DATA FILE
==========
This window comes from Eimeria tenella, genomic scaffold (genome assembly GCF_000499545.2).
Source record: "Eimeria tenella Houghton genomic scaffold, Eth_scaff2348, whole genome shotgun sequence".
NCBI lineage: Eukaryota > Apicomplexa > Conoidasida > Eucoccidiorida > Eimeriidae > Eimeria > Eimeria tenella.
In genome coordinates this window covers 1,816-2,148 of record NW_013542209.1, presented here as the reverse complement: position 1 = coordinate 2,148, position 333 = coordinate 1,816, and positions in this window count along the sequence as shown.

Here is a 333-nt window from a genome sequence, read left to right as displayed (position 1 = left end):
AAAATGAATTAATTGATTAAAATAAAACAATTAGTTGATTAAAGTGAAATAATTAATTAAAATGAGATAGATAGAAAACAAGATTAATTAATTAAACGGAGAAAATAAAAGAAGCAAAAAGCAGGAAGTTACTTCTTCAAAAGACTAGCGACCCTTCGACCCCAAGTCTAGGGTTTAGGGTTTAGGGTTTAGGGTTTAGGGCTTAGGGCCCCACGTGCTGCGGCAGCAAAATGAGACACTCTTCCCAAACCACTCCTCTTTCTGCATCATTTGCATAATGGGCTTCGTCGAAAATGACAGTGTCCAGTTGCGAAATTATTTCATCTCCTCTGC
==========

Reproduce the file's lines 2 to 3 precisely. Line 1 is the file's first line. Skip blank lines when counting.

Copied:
Source record: "Eimeria tenella Houghton genomic scaffold, Eth_scaff2348, whole genome shotgun sequence".
NCBI lineage: Eukaryota > Apicomplexa > Conoidasida > Eucoccidiorida > Eimeriidae > Eimeria > Eimeria tenella.